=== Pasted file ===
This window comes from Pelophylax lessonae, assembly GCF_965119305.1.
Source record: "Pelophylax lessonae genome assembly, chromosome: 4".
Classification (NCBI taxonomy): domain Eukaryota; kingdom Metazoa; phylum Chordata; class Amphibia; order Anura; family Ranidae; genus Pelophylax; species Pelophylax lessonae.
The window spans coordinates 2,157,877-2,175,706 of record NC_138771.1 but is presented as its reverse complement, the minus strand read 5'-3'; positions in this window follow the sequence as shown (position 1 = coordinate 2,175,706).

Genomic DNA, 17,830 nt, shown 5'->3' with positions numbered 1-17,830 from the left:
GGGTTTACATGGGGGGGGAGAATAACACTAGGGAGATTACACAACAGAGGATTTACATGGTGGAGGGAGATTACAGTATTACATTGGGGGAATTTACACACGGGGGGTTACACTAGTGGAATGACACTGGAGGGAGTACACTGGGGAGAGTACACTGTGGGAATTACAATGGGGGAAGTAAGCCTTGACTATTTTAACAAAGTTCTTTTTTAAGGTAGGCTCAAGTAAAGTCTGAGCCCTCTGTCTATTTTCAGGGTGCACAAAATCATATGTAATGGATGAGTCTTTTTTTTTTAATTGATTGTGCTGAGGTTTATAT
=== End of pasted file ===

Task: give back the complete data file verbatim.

This window comes from Pelophylax lessonae, assembly GCF_965119305.1.
Source record: "Pelophylax lessonae genome assembly, chromosome: 4".
Classification (NCBI taxonomy): domain Eukaryota; kingdom Metazoa; phylum Chordata; class Amphibia; order Anura; family Ranidae; genus Pelophylax; species Pelophylax lessonae.
The window spans coordinates 2,157,877-2,175,706 of record NC_138771.1 but is presented as its reverse complement, the minus strand read 5'-3'; positions in this window follow the sequence as shown (position 1 = coordinate 2,175,706).

Genomic DNA, 17,830 nt, shown 5'->3' with positions numbered 1-17,830 from the left:
GGGTTTACATGGGGGGGGAGAATAACACTAGGGAGATTACACAACAGAGGATTTACATGGTGGAGGGAGATTACAGTATTACATTGGGGGAATTTACACACGGGGGGTTACACTAGTGGAATGACACTGGAGGGAGTACACTGGGGAGAGTACACTGTGGGAATTACAATGGGGGAAGTAAGCCTTGACTATTTTAACAAAGTTCTTTTTTAAGGTAGGCTCAAGTAAAGTCTGAGCCCTCTGTCTATTTTCAGGGTGCACAAAATCATATGTAATGGATGAGTCTTTTTTTTTTAATTGATTGTGCTGAGGTTTATAT